## Tired of ads?

Join today and never see them again.

Study Guide

Advertisement - Guide continues below

We've been focused on triangles and quadrilaterals for a long, long time. But in this geometric jungle, there exist many more shapes than just three- and four-sided animals. There are figures with five, six, seven, and even forty-two sides. And it won't do us any good to keep our heads underground like ostriches, pretending they don't exist.

If you hadn't figured it out yet, **polygons** are closed two-dimensional figures made up of straight line segments only. So triangles and quadrilaterals are examples of polygons, but angles, curves, and circles need not apply.

As far as naming polygons goes, we usually name them with Greek prefixes (like "tri-" and "octo-") that match the number of sides they have. Of course, after a certain point, it gets exhausting. That's why after 12 sides, we just stick to calling them 13-gons and 28-gons and 146-gons. It's easier to memorize and easier to write. Sounds good to us.

Sides | Name of Polygon |

3 | triangle |

4 | quadrilateral |

5 | pentagon |

6 | hexagon |

7 | heptagon |

8 | octagon |

9 | nonagon |

10 | decagon |

11 | undecagon |

12 | dodecagon |

n | n-gon |

Just like quadrilaterals, these different types of polygons also have diagonals. (Except triangles, no matter how hard they *tri*.) But how many diagonals will these polygons have, exactly?

Let's start by drawing *non-intersecting* diagonals. Quadrilaterals can only have 1 such diagonal. Drawing in the other one would intersect the first one, and they're called "non-intersecting" for a reason.

If we take a pentagon, we can draw 2 diagonals that don't intersect. The key is to draw just enough to separate the polygon into all into triangles.

When we look at hexagons, we can break them down into 4 distinct triangles using any 3 non-intersecting diagonals.

When we go to heptagons, we can have 4 non-intersecting diagonals. This could be some strange, mathematical voodoo...or it could be a special relationship between polygons and triangles? Basically, it boils down to the fact that a convex polygon with *n* sides can be divided into *n* – 2 distinct triangles by *n* – 3 non-intersecting diagonals.

If we go back to our smorgasbord of polygons, we know that a triangle has internal angles that sum to 180°. A quadrilateral has internal angles summing to 360°. As it turns out, pentagons have 540° worth of internal angles and hexagons have 720° worth of internal angles.

More mathematical voodoo? Not so much. A polygon with *n* sides has internal angles that sum to (*n* – 2) × 180°.

Using triangles, determine the total measure of the internal angles of a quadrilateral.

Let's draw one diagonal connecting *B* and *D* across quadrilateral *ABCD*. We get two triangles: Δ*ABD* and Δ*BCD*. The measure of internal ∠*ABC* is just the sum of the measures of ∠1 and ∠2. The measure of ∠*ADC* is the sum of measures of ∠3 and ∠4. Meanwhile, ∠*BAD* and ∠*BCD* are shared between triangles and the quadrilateral.

When we add the angles of both triangles together, 180° + 180° = 360°. This confirms exactly what we already knew. Way to go, us.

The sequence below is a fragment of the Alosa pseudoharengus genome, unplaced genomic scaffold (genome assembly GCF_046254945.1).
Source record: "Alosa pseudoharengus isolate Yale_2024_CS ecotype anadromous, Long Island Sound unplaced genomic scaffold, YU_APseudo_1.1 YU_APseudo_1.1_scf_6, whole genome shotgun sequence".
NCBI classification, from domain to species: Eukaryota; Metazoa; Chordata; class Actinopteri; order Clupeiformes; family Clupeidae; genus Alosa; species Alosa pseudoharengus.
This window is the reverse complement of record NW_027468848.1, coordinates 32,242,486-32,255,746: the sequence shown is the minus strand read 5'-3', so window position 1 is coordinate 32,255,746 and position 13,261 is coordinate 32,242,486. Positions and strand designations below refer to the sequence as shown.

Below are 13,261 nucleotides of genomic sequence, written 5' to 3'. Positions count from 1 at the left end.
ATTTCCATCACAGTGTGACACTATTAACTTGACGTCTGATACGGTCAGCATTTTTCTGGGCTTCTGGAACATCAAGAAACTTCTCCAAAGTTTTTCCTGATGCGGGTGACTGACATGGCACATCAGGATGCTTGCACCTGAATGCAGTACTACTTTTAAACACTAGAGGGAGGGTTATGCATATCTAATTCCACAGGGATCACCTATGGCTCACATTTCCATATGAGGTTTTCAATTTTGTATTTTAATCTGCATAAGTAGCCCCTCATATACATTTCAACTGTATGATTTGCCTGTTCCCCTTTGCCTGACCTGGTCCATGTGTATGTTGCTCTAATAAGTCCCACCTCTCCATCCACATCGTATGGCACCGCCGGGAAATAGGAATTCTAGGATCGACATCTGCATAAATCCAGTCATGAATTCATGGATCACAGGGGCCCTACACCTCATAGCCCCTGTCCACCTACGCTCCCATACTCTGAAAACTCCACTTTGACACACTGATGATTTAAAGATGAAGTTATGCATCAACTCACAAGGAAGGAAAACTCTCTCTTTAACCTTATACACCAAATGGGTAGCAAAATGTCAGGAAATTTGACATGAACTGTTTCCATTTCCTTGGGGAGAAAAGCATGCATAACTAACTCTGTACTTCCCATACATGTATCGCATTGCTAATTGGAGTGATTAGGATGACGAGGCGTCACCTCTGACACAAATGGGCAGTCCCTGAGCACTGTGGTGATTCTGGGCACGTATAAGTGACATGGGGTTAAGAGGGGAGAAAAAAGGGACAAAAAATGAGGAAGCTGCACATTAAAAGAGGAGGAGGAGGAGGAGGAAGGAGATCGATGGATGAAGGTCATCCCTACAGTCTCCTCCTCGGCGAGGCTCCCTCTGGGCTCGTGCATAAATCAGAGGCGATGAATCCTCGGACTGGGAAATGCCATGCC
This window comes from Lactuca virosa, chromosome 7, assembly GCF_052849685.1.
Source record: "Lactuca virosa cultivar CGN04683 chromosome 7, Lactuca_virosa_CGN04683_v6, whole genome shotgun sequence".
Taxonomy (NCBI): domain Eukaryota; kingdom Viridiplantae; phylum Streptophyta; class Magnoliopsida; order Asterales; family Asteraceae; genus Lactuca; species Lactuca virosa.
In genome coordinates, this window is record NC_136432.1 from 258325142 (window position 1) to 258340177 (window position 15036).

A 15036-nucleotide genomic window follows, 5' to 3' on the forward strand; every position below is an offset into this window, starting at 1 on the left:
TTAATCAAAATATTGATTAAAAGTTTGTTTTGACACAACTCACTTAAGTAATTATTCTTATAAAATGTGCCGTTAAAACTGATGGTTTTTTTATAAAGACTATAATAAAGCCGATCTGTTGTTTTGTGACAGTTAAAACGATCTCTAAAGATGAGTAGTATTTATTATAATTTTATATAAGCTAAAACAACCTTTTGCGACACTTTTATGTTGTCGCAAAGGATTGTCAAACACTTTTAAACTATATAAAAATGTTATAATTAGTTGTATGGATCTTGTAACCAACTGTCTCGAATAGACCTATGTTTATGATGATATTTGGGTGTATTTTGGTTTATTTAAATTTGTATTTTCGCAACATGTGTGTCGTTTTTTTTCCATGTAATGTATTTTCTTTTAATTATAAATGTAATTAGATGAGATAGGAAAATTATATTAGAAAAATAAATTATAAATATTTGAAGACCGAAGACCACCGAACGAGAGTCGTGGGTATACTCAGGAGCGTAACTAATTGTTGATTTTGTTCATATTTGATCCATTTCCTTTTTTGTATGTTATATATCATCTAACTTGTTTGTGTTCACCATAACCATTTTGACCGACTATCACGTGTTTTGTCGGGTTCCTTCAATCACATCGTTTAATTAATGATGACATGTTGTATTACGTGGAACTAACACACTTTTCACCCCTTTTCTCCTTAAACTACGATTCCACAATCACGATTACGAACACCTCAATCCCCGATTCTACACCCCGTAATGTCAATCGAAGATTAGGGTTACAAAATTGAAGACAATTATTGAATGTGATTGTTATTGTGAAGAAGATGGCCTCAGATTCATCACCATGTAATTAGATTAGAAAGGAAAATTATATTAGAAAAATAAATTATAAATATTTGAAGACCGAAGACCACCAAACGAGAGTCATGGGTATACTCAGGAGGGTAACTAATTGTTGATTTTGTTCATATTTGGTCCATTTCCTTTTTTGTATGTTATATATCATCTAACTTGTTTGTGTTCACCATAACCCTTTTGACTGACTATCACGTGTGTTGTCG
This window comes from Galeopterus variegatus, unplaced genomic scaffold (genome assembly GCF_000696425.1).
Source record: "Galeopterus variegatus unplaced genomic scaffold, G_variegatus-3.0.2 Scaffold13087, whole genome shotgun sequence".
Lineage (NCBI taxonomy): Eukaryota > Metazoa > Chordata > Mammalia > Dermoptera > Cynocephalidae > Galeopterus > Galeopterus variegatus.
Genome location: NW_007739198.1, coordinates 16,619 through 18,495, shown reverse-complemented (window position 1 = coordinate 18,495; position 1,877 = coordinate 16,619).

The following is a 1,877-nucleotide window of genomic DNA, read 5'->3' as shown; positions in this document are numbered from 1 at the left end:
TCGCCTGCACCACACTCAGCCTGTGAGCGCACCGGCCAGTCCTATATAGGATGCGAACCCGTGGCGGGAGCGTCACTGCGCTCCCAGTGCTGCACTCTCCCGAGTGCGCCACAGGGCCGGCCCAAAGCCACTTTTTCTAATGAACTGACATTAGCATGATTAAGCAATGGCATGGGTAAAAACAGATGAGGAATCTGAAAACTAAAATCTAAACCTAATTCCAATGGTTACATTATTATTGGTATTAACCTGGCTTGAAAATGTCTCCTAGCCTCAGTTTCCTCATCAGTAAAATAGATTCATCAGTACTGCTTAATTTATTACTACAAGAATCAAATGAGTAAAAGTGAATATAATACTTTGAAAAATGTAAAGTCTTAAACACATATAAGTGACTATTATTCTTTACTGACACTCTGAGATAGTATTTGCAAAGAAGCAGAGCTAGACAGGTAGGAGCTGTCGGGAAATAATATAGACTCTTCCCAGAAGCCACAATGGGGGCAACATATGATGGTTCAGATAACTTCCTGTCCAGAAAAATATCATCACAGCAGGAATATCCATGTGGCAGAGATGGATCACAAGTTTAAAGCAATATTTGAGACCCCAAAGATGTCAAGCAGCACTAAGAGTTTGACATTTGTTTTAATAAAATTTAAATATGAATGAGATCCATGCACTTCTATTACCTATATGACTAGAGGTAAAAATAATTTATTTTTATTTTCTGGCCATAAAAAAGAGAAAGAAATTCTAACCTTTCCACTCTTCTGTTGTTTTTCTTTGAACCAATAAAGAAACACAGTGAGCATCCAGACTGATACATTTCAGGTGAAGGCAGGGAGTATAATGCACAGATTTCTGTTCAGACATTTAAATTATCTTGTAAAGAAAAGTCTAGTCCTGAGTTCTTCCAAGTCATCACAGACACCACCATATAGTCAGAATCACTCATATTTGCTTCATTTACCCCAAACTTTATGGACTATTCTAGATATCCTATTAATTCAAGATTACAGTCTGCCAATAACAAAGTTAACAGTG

If we did the same for a pentagon, we'd break the pentagon into three triangles, each of which contributes 180° to the sum of the interior angles of the pentagon. Adding each of these contributions gives us 540°. This also goes along with our formula, since (*n* – 2) × 180° when *n* = 5 is (5 – 2) × 180° = 3 × 180° = 540°.

Until now, we've stuck with triangles and quadrilaterals. Now that we're expanding our geometric taste, we should expand our vocabulary to match.

A **regular polygon** is one whose sides are equal and angles are equal. So a regular triangle is the all-too-familiar equilateral triangle. A regular quadrilateral is better known to us as a square. That's because the only quadrilateral that is both equilateral *and* equiangular is the square.

We can count sides, we can count angles, and we can count diagonals. (You know who loves to count? The Count.)

The number of non-intersecting diagonals, we already know, is equal to *n* – 3 where *n* is the number of sides of the polygon. But what about the total number of diagonals even when they *do* intersect? Well, every vertex could have those same *n* – 3 diagonals, but we'd be counting every single diagonal twice (one for each vertex), so we should divide that number by 2. We end up with the formula for the number of diagonals in an *n*-gon.

How many degrees are in an octagon? How many non-intersecting and intersecting diagonals can we have?

Octagons have 8 sides, so *n* = 8. Now, all we need to do is apply our formulas (and remember what each of them stands for). Let's start with the number of degrees.

(*n* – 2) × 180° =

(8 – 2) × 180° =

6 × 180° =

1080°

Now for the number of non-intersecting and intersecting diagonals. We just gotta remember which formula is which.

*n* – 3 =

8 – 3 =

5

=

=

4 × 5 =

20

Not *that* difficult, considering there should always be fewer non-intersecting diagonals than intersecting ones. So basically, an octagon has a total of 1080° worth of interior angles, 5 non-intersecting diagonals, and 20 total diagonals.

One last tip: don't eat yellow snow.

Okay, for real. One last tip: if you find yourself dealing with a chunky polygon with far more sides than you can handle, try splitting it up into ones that you can handle. Basically, if you can break the polygon up into triangles and quadrilaterals, trust Nike and *just do it*. Seriously, though. it'll make your life way easier.

Join today and never see them again.

Please Wait...